The report is encouraging investors to invest in plutonomy stocks-- companies that cater to the richest of the rich.
Here's an interesting quote from Page 30 of the first link:
"If like us, you believe that attempts by the UK, U.S., and Australian authorities to cool
the housing market is likely to work, and you believe, like us, that equities are likely to
perform well in coming years, this is a good time to switch out of stocks that sell to the
masses and back to the plutonomy basket."
Also from Page 30:
"This has of course, from a portfolio perspective, been a costly trade to run-with, over the last 10 years. Those “crazy American consumers” seem to be in rude health. Their imminent demise has been a long time imminent."
And from Page 6 of the second link CityGroup admits there is a Housing Crisis in the making before it happened while explaining to their investors how to get around it:
"The “disaster waiting to happen scenario” we hear about most from our clients, is the low savings rates in countries such as the UK and US. Well, we disagree that this is such a big problem in the near term, the time horizon that matters for most equity investors. As we showed in our note on Plutonomy back in October, using data from a paper written by two (then) Fed economists, the low savings rate in the US (and we believe the same holds true in the other plutonomy countries like the UK, Canada and Australia) is a function of the savings habits of the richest 20%. Figure 5 shows the savings rates split down by income quintile in the US. The richest quintile are primarily to blame for the overall fall in the savings rate in recent years – although there low savings behavior has likely been joined in the past few years by the housing-pumped non-plutonomist US consumer."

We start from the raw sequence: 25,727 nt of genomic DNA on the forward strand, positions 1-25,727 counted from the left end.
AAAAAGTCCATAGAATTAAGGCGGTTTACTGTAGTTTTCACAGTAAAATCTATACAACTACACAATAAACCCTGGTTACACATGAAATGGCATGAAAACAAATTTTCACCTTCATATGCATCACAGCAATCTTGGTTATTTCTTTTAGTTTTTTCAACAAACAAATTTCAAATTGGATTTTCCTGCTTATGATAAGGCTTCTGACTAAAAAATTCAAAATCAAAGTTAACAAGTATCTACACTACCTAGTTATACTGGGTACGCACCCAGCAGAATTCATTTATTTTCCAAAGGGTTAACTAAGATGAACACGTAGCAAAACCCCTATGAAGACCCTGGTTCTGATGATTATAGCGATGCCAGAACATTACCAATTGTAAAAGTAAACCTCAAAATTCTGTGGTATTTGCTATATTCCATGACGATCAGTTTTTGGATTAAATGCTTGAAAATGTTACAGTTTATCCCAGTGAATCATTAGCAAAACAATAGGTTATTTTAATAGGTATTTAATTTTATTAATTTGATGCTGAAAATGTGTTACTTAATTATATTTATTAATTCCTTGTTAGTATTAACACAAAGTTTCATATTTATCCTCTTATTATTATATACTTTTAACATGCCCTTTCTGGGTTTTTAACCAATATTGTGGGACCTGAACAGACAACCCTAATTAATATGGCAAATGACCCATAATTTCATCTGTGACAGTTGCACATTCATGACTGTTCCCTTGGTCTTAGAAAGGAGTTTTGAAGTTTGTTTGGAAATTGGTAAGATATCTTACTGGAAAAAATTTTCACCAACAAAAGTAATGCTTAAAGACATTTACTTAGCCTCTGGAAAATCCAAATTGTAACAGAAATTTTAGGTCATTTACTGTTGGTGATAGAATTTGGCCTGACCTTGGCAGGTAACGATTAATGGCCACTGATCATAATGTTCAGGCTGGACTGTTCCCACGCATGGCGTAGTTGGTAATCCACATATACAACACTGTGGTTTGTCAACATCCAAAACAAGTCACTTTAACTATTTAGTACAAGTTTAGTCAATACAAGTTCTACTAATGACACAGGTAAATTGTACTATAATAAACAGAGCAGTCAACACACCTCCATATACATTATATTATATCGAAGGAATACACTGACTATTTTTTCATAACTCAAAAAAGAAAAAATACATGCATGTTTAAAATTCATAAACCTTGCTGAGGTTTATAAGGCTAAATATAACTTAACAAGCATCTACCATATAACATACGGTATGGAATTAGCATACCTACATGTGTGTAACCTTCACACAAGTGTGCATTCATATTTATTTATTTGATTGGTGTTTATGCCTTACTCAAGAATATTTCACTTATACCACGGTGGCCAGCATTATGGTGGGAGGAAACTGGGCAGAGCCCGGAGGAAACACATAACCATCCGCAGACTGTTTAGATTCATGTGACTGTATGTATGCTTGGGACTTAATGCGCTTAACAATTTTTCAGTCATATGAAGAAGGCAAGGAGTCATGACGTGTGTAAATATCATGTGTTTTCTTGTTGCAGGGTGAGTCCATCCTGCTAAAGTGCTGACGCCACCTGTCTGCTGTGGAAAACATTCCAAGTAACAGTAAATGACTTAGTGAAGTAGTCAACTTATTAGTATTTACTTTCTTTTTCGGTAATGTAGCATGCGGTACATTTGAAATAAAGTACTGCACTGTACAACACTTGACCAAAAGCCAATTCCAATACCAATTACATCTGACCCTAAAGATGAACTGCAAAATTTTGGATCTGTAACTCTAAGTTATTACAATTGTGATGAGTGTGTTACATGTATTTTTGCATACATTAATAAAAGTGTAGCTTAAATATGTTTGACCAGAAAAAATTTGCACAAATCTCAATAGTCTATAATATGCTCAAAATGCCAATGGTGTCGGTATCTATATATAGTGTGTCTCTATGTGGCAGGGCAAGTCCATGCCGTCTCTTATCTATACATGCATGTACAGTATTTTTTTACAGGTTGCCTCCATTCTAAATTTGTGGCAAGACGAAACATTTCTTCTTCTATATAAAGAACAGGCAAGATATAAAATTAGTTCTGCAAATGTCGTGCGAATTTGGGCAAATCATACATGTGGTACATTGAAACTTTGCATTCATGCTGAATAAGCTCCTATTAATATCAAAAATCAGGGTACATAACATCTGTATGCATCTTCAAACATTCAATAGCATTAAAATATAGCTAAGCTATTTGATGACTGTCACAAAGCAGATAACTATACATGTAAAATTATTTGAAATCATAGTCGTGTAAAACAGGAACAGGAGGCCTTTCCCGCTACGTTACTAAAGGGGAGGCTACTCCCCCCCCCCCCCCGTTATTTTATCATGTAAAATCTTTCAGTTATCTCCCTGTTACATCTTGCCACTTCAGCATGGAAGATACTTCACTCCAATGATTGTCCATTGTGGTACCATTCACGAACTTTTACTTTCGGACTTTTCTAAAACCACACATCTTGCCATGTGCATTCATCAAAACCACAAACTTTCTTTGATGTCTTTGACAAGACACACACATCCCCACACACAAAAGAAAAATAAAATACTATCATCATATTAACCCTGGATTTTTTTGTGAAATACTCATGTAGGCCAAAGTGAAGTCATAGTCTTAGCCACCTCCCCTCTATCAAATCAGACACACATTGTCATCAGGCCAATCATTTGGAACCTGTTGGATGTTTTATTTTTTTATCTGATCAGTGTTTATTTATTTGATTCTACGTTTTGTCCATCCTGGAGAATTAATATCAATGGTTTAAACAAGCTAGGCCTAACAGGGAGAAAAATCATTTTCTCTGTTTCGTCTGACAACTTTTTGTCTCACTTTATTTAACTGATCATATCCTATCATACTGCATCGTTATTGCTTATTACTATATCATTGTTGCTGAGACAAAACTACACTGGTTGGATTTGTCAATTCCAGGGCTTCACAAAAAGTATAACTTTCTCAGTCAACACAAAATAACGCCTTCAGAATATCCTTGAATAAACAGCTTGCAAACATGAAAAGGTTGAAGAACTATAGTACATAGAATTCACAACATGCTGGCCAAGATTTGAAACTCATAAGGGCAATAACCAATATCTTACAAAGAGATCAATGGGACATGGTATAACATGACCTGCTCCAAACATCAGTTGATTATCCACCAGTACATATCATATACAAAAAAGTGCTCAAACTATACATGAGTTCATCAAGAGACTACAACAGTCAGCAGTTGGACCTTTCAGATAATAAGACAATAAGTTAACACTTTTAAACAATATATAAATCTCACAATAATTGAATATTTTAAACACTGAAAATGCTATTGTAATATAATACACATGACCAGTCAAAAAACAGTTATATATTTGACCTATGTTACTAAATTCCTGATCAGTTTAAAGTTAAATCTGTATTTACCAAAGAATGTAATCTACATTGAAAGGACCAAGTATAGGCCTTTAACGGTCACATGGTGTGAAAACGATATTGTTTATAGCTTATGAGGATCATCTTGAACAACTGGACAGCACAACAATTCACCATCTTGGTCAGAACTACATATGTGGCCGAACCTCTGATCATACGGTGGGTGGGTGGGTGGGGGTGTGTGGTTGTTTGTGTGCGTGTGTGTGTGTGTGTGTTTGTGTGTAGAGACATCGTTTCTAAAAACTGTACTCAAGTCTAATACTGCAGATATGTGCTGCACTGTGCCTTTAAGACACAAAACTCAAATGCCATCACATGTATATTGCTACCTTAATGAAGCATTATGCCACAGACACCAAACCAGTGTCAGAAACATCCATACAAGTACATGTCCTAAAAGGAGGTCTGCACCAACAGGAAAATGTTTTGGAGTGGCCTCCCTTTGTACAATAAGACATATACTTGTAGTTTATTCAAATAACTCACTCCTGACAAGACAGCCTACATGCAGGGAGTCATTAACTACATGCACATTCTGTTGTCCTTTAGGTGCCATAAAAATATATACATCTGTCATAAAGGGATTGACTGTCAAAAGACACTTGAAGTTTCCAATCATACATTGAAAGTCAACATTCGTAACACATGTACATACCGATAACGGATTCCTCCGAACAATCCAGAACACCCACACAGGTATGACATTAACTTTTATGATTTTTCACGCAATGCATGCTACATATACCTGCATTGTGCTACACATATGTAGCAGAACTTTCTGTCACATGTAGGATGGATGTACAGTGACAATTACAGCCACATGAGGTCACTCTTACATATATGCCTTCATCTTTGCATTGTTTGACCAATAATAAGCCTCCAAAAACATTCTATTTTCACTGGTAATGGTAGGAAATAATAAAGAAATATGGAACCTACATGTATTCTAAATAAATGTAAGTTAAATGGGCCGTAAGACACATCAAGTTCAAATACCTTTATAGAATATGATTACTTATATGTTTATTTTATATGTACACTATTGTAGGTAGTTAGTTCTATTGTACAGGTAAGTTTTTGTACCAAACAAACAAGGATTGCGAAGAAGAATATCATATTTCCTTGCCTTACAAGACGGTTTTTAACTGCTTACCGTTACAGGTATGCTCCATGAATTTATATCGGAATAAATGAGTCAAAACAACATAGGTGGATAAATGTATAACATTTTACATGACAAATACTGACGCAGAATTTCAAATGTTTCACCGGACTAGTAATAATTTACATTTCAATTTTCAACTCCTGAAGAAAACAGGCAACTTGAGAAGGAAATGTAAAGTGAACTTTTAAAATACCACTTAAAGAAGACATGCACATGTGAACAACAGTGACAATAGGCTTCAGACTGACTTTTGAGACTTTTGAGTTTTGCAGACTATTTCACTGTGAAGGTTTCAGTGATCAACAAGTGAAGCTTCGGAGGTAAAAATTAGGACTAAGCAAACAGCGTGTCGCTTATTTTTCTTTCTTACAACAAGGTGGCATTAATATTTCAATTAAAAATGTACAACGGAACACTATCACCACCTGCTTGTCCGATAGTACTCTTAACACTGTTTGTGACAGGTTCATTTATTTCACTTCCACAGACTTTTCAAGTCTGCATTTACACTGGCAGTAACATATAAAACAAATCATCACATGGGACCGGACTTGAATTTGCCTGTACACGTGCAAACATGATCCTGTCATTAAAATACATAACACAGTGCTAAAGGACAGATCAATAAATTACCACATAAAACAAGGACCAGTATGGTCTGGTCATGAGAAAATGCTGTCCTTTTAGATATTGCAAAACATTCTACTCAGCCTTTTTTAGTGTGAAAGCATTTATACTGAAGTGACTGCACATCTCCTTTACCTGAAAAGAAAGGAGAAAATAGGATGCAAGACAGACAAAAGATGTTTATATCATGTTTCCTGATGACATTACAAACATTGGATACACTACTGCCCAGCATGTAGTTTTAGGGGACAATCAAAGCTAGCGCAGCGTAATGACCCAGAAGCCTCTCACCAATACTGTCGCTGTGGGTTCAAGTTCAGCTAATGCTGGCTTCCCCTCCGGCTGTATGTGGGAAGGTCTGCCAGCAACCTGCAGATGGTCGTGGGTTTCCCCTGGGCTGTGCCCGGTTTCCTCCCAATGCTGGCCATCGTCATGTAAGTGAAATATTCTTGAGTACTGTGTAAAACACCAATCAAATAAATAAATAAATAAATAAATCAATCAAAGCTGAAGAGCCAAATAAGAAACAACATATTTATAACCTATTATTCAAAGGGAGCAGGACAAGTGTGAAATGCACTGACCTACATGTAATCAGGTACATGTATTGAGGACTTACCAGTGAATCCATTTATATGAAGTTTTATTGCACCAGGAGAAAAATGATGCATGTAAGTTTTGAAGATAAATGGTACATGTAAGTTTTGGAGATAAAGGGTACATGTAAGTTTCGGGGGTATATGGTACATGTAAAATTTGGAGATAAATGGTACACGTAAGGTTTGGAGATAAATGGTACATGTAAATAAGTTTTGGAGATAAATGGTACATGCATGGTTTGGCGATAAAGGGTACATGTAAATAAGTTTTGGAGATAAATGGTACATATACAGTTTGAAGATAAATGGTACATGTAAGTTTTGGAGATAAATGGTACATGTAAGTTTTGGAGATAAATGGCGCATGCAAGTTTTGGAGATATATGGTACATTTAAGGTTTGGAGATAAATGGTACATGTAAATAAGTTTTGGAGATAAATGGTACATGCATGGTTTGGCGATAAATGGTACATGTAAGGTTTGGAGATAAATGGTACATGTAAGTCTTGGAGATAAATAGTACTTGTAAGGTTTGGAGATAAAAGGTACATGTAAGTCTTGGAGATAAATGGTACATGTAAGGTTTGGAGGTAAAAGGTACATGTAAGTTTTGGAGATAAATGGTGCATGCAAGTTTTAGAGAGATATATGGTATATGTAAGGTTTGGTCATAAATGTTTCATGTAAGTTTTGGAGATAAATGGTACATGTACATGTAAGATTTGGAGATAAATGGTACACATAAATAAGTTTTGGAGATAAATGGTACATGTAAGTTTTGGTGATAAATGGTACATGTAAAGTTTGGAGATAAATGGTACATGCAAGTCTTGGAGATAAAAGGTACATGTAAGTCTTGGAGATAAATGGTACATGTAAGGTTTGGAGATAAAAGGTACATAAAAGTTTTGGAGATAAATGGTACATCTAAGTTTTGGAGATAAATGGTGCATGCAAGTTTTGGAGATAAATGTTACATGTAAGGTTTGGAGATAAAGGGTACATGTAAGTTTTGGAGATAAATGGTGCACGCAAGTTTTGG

They even went so far as to blame our then coming, economic meltdown on the "richest quintile" and credit Fed economists as the source of their information.
What did they fear? It wasn't a housing crisis. Oh no, from Page 7 of the 3rd link:
"What could go wrong?
Globalization, productivity, a rising profit share and dis-inflation have helped
plutonomy. Beyond war, inflation, the end of the technology/productivity wave
and/or financial collapse, which have killed previous plutonomies, we think the
most potent and short-term threat would be societies demanding a more
‘equitable’ share of wealth."
That's right, the only thing they feared was the working class rising up against them and 'too big to fail banks'. And the working class uprising never happened. America's working class allowed the righest 1% to keep us devided all those years while they got richer and richer at your expence while they made fun of you with statements like,
"The Plutonomy Symposium — Rising Tides Lifting Yachts"
And folks, please share.